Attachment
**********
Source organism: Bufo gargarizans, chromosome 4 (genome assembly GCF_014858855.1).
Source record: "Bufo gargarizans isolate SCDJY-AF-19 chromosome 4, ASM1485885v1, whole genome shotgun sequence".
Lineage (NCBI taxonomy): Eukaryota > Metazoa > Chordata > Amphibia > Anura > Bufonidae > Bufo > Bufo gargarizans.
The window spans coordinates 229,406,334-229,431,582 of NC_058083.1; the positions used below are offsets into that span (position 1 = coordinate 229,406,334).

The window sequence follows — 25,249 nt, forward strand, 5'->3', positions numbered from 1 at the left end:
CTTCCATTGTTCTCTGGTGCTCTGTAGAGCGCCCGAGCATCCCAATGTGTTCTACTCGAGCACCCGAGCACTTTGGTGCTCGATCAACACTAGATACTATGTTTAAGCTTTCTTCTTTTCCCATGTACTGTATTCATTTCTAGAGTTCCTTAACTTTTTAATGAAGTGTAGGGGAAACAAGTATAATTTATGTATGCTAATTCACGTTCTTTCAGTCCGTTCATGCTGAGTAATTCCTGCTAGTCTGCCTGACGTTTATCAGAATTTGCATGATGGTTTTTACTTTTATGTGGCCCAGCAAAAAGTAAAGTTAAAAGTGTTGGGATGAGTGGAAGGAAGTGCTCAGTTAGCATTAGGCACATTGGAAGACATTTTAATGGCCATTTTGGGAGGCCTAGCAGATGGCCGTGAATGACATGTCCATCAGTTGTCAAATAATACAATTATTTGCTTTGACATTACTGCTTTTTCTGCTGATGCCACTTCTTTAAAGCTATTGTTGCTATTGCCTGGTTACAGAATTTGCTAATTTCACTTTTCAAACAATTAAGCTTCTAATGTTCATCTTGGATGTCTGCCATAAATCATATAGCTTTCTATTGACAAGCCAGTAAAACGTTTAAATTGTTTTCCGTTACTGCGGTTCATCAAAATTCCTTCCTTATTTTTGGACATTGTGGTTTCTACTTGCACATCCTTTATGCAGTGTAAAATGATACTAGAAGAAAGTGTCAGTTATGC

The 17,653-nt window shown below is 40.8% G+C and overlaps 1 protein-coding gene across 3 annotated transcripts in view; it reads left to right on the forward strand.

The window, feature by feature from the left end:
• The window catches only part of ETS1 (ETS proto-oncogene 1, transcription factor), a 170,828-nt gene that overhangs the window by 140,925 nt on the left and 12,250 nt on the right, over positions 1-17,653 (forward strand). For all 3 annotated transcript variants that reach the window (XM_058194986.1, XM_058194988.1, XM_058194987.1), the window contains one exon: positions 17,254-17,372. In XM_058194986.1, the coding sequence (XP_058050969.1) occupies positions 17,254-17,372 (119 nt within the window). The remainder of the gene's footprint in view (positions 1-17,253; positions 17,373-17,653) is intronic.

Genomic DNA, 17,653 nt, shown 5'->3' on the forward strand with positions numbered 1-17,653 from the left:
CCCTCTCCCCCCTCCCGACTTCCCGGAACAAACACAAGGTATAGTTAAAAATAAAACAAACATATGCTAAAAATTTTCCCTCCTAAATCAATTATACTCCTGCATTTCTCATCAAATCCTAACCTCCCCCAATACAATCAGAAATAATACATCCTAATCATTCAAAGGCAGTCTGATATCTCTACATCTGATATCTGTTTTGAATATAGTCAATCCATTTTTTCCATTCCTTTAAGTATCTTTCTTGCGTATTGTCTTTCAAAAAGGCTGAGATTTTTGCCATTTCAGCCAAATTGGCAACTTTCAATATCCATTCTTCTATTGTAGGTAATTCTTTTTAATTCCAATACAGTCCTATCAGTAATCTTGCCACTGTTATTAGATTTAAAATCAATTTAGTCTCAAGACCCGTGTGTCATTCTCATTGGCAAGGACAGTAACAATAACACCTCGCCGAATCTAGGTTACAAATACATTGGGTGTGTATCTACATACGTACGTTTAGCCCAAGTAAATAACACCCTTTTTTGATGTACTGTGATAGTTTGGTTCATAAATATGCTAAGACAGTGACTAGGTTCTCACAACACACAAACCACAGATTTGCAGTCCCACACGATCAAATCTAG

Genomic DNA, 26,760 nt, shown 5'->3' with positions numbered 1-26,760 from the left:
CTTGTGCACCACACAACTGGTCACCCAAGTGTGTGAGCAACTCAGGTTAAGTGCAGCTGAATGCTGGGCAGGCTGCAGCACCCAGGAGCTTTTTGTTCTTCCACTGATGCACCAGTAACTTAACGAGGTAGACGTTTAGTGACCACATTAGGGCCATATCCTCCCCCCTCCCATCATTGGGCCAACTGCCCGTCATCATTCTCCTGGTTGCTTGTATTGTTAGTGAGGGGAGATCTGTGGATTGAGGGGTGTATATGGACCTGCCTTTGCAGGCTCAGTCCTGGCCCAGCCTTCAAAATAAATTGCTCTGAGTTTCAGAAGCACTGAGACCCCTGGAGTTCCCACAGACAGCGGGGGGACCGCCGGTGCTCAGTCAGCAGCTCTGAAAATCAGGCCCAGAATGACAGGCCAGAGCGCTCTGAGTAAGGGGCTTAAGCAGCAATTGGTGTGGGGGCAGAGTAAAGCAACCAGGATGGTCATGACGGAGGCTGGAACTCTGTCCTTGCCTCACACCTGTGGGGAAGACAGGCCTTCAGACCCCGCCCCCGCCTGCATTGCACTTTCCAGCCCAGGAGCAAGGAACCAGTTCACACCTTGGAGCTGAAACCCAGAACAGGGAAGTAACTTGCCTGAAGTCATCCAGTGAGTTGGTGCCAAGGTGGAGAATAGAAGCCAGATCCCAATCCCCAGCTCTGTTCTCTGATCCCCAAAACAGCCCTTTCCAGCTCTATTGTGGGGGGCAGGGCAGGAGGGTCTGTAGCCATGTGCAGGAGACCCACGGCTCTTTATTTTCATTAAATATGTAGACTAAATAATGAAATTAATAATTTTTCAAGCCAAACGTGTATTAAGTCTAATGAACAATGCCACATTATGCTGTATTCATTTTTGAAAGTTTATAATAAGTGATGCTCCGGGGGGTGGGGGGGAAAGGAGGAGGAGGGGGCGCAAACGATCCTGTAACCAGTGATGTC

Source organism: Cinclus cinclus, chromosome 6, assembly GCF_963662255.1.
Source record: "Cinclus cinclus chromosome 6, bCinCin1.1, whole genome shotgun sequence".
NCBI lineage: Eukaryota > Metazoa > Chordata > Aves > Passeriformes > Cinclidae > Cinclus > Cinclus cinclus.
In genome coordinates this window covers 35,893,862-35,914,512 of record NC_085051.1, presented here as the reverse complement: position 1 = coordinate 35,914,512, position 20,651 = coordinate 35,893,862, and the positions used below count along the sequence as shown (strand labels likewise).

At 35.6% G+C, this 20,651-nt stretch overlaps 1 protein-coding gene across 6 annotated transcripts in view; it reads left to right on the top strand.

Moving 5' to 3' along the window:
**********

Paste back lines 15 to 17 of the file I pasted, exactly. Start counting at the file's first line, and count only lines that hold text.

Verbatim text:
Source record: "Cinclus cinclus chromosome 6, bCinCin1.1, whole genome shotgun sequence".
NCBI lineage: Eukaryota > Metazoa > Chordata > Aves > Passeriformes > Cinclidae > Cinclus > Cinclus cinclus.
In genome coordinates this window covers 35,893,862-35,914,512 of record NC_085051.1, presented here as the reverse complement: position 1 = coordinate 35,914,512, position 20,651 = coordinate 35,893,862, and the positions used below count along the sequence as shown (strand labels likewise).